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santi84



Joined: 14 Mar 2008
Posts: 1299
Location: under da sea

PostPosted: Sun Jun 04, 2017 1:47 pm    Post subject: Reply with quote

RedLightning wrote:
Forward-thinking?


Until the next acronym du jour (coming soon in 2020) Laughing
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goodEnglishes



Joined: 19 May 2016
Posts: 18

PostPosted: Mon Jun 05, 2017 6:07 pm    Post subject: Thank you for the feedback Reply with quote

Hi everyone! Thank you for this solid feedback. I suppose I'm really struggling to find ways to develop professionally in our field. I keep running into institutional constraints as far as how curricula/assessments/etc. are organized, and I keep running into colleagues who maybe do something like present on Project Based Learning at TESOL Int but run their classes in a rather traditional, text-book centered way. I'm not sure how to get out of the lower rungs of the field and teach in a way that I enjoy to students I enjoy...
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spiral78



Joined: 05 Apr 2004
Posts: 11374
Location: On a Short Leash

PostPosted: Mon Jun 05, 2017 6:15 pm    Post subject: Reply with quote

You could always try to get into a teaching context for which books haven't been written (they exist)Wink
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nomad soul



Joined: 31 Jan 2010
Posts: 10501
Location: The real world

PostPosted: Mon Jun 05, 2017 8:01 pm    Post subject: Re: Thank you for the feedback Reply with quote

goodEnglishes wrote:
I suppose I'm really struggling to find ways to develop professionally in our field. I keep running into institutional constraints as far as how curricula/assessments/etc. are organized.
....
I'm not sure how to get out of the lower rungs of the field and teach in a way that I enjoy to students I enjoy.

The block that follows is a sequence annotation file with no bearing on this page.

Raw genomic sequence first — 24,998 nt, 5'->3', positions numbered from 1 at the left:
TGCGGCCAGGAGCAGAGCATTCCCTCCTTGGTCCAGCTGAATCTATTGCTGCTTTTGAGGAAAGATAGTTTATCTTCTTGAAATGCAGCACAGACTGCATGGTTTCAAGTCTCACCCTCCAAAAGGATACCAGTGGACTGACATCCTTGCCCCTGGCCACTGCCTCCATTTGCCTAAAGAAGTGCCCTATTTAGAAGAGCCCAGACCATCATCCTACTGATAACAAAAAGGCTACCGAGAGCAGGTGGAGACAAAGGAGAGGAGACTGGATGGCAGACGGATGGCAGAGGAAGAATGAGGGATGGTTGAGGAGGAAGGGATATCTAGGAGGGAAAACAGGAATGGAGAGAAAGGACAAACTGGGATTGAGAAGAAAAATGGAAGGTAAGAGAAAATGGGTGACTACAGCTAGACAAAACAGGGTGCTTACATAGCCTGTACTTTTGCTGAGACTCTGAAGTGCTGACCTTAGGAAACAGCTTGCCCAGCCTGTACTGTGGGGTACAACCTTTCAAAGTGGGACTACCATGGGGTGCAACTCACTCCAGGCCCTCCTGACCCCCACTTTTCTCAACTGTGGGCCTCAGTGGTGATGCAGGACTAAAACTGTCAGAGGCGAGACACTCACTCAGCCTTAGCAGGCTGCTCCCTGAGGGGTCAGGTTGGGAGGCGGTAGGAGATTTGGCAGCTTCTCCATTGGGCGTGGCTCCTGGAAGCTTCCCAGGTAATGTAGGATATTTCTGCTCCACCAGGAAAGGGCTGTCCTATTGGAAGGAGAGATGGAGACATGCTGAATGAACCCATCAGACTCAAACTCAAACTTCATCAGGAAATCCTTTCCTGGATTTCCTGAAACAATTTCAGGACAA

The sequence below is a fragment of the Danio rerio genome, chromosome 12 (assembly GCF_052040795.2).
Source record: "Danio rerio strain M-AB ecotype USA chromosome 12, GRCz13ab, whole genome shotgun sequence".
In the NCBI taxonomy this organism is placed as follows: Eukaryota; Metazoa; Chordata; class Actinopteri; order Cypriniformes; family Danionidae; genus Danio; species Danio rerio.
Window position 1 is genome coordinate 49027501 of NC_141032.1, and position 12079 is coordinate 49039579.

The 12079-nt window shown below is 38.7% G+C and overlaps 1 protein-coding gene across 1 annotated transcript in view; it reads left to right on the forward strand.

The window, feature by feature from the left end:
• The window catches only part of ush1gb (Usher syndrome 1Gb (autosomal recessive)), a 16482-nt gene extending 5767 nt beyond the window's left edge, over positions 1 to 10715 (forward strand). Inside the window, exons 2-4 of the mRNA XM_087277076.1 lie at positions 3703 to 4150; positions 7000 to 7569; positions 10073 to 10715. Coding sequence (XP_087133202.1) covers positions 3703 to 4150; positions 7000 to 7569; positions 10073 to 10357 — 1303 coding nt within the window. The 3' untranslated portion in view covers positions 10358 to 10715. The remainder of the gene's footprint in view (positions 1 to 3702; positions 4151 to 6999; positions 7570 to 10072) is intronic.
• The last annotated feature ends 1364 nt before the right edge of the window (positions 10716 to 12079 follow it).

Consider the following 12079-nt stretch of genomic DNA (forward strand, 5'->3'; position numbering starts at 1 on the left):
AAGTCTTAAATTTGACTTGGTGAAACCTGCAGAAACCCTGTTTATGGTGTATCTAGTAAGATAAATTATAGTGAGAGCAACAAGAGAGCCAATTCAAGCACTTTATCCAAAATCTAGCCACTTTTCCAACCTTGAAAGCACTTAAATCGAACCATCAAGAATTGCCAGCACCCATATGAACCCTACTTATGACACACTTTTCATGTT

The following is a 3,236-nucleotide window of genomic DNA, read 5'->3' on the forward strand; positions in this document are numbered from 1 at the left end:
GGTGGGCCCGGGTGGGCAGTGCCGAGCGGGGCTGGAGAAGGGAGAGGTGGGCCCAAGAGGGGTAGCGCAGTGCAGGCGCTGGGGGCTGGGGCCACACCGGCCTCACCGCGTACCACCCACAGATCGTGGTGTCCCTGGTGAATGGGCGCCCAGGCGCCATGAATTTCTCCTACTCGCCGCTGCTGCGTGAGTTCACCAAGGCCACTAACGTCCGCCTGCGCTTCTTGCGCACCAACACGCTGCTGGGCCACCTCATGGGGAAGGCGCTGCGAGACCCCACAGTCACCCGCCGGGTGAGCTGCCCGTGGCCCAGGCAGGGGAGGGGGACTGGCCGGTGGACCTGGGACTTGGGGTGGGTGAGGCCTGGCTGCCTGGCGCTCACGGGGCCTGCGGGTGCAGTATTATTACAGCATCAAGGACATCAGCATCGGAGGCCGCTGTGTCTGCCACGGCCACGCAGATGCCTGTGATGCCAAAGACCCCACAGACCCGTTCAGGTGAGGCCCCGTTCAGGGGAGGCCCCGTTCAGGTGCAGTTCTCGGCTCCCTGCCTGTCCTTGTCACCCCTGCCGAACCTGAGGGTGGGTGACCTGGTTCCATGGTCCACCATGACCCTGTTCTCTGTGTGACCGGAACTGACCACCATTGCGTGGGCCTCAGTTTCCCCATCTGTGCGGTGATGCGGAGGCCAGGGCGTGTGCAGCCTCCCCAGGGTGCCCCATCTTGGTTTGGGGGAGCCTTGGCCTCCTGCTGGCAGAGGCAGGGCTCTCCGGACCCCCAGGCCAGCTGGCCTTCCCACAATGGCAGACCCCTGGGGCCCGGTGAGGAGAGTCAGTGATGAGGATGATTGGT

A couple of options (since it's unclear if any of the advice given above appeals to you):

- As santi84 mentioned, stay in the US and teach for nonprofit organizations and government agencies (e.g., vocational schools, libraries, community ESL providers, resettlement programs, etc.), that assist refugees and immigrants -- students who enjoy being taught in the way you like to teach.

- Look for program director or curriculum coordinator roles -- those that offer the opportunity to make decisions on how English language classes are organized and taught.

BTW, you've posted on the Saudi forum. You're not likely to find enjoyable students and flexible teaching methods in restrictive KSA. Razz

(Correction: I see you're in Colombia and not the US)
.


Last edited by nomad soul on Mon Jun 05, 2017 9:02 pm; edited 1 time in total
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santi84



Joined: 14 Mar 2008
Posts: 1299
Location: under da sea

PostPosted: Mon Jun 05, 2017 8:15 pm    Post subject: Re: Thank you for the feedback Reply with quote

nomad soul wrote:
goodEnglishes wrote:
I suppose I'm really struggling to find ways to develop professionally in our field. I keep running into institutional constraints as far as how curricula/assessments/etc. are organized.
....